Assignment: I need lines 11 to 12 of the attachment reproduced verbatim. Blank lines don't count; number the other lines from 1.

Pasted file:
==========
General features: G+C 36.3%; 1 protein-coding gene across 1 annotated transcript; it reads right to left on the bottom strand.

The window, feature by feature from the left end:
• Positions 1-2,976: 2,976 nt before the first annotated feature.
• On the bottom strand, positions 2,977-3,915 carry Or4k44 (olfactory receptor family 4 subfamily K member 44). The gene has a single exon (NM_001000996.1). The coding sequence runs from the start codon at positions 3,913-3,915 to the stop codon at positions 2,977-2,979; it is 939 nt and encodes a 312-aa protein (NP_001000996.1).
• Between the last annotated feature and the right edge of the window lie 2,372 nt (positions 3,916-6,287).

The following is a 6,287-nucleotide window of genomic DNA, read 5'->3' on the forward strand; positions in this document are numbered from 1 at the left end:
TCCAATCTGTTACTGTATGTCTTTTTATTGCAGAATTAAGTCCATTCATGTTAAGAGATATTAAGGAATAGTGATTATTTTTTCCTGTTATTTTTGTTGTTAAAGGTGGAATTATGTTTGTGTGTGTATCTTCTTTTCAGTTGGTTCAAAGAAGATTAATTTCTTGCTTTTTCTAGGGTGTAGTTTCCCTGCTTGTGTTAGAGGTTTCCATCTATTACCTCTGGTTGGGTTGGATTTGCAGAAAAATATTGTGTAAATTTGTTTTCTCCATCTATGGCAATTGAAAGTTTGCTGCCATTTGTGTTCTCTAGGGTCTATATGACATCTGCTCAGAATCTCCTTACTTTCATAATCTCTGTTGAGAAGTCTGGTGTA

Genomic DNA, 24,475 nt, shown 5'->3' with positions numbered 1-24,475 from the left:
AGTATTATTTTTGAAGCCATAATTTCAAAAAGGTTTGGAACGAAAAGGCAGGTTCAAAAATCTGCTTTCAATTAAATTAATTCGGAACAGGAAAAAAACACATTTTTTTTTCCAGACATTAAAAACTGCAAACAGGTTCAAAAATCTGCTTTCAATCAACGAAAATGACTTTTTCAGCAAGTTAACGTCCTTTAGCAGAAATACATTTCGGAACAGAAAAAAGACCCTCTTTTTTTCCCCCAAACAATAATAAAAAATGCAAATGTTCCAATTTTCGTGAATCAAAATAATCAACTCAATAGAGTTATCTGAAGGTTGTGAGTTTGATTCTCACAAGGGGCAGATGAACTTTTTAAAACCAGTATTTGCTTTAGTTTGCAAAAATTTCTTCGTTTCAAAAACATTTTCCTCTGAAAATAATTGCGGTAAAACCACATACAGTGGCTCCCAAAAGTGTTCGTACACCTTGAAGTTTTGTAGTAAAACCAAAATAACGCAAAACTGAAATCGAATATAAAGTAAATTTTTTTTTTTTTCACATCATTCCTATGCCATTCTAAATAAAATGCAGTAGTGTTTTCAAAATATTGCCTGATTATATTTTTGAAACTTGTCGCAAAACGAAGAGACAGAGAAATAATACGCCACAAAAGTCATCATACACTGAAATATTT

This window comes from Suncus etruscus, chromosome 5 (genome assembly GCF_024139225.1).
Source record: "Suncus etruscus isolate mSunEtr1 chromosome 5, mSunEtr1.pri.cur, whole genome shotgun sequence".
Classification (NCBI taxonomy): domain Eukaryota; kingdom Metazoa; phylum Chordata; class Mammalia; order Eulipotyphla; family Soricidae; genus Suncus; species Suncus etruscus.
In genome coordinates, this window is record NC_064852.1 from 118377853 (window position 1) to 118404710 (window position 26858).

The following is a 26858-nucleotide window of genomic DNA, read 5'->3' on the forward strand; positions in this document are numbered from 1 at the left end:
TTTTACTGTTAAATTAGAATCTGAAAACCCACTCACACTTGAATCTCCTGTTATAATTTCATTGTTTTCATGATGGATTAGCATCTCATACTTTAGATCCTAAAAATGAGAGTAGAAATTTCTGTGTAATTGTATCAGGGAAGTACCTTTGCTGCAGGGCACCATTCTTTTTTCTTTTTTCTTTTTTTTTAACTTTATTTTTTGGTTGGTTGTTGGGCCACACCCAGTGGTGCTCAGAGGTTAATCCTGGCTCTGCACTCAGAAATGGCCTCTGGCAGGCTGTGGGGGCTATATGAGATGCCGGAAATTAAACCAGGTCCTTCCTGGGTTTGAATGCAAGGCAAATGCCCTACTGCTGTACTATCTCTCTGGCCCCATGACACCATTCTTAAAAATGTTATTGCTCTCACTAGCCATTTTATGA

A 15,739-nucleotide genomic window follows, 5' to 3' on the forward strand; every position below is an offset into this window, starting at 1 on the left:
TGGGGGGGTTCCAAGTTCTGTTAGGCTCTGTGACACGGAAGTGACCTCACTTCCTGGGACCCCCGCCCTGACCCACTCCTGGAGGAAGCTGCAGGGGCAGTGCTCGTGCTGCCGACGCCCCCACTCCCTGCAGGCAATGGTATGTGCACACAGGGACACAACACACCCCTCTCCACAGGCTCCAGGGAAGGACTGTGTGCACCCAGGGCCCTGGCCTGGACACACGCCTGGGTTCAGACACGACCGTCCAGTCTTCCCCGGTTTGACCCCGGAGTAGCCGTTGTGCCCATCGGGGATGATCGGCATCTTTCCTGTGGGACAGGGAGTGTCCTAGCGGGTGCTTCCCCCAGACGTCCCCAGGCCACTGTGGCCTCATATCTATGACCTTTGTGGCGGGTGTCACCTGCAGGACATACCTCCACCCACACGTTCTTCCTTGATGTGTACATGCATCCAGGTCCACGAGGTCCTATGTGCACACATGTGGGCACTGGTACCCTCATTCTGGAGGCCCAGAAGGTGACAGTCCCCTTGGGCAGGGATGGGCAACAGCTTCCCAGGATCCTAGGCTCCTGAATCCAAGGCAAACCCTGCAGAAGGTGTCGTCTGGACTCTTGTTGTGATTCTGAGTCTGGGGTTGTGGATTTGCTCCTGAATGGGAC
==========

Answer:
Source record: "Suncus etruscus isolate mSunEtr1 chromosome 5, mSunEtr1.pri.cur, whole genome shotgun sequence".
Classification (NCBI taxonomy): domain Eukaryota; kingdom Metazoa; phylum Chordata; class Mammalia; order Eulipotyphla; family Soricidae; genus Suncus; species Suncus etruscus.